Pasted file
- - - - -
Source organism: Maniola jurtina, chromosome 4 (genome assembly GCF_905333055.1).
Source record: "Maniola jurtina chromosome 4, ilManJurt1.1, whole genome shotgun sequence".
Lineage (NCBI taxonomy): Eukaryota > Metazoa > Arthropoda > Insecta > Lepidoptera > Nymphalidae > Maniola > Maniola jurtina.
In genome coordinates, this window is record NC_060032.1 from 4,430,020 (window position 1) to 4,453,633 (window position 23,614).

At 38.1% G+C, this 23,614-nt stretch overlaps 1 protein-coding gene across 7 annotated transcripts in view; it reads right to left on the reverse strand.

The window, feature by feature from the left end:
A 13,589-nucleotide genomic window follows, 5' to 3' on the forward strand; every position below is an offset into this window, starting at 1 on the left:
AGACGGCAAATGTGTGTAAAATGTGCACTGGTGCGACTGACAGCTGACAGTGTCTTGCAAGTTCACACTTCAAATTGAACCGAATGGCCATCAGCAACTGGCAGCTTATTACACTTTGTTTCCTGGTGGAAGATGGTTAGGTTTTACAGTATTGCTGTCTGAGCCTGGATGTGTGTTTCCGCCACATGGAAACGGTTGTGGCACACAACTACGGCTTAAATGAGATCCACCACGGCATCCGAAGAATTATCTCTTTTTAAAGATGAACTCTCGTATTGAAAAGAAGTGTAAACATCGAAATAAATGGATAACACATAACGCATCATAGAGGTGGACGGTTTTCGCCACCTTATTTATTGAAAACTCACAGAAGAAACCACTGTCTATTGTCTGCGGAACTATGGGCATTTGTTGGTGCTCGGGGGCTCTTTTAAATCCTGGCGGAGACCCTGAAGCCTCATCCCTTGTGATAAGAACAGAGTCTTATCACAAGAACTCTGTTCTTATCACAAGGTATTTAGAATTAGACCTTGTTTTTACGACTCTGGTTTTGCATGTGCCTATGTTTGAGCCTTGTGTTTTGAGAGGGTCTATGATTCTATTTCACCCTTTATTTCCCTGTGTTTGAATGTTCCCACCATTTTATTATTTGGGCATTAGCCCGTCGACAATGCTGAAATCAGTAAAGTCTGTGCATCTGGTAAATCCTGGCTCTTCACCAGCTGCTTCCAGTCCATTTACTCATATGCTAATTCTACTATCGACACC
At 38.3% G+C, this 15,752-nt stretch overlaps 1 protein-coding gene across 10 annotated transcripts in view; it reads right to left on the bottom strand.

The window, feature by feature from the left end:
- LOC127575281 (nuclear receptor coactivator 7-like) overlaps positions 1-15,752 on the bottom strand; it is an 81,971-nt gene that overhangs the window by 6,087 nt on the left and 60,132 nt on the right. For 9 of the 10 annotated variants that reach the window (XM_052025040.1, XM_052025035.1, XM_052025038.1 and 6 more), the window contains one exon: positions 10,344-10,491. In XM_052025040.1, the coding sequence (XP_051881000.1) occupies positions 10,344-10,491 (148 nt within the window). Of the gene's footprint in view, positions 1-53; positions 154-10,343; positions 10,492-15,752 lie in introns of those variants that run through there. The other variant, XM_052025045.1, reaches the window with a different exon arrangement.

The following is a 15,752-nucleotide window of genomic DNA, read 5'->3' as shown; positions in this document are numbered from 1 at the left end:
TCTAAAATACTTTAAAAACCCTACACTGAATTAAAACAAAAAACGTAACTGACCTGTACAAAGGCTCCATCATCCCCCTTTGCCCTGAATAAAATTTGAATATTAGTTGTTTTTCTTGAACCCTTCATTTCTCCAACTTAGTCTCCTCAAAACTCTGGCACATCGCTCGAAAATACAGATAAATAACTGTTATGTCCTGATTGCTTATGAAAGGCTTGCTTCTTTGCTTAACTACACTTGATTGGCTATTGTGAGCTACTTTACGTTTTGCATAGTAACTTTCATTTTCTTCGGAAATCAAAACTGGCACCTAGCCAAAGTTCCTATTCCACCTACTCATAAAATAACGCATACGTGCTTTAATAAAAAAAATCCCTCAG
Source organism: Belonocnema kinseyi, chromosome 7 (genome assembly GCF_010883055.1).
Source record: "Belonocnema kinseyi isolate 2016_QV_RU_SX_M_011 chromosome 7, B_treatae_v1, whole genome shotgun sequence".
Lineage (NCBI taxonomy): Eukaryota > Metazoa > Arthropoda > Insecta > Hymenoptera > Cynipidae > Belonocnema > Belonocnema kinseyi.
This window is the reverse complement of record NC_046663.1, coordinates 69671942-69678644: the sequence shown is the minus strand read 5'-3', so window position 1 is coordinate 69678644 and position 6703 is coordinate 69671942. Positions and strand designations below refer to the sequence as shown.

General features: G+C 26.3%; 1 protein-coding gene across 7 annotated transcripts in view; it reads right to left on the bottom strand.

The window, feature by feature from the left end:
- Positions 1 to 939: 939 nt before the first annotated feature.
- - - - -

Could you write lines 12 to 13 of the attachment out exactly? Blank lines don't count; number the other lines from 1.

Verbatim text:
The following is a 15,752-nucleotide window of genomic DNA, read 5'->3' as shown; positions in this document are numbered from 1 at the left end:
TCTAAAATACTTTAAAAACCCTACACTGAATTAAAACAAAAAACGTAACTGACCTGTACAAAGGCTCCATCATCCCCCTTTGCCCTGAATAAAATTTGAATATTAGTTGTTTTTCTTGAACCCTTCATTTCTCCAACTTAGTCTCCTCAAAACTCTGGCACATCGCTCGAAAATACAGATAAATAACTGTTATGTCCTGATTGCTTATGAAAGGCTTGCTTCTTTGCTTAACTACACTTGATTGGCTATTGTGAGCTACTTTACGTTTTGCATAGTAACTTTCATTTTCTTCGGAAATCAAAACTGGCACCTAGCCAAAGTTCCTATTCCACCTACTCATAAAATAACGCATACGTGCTTTAATAAAAAAAATCCCTCAG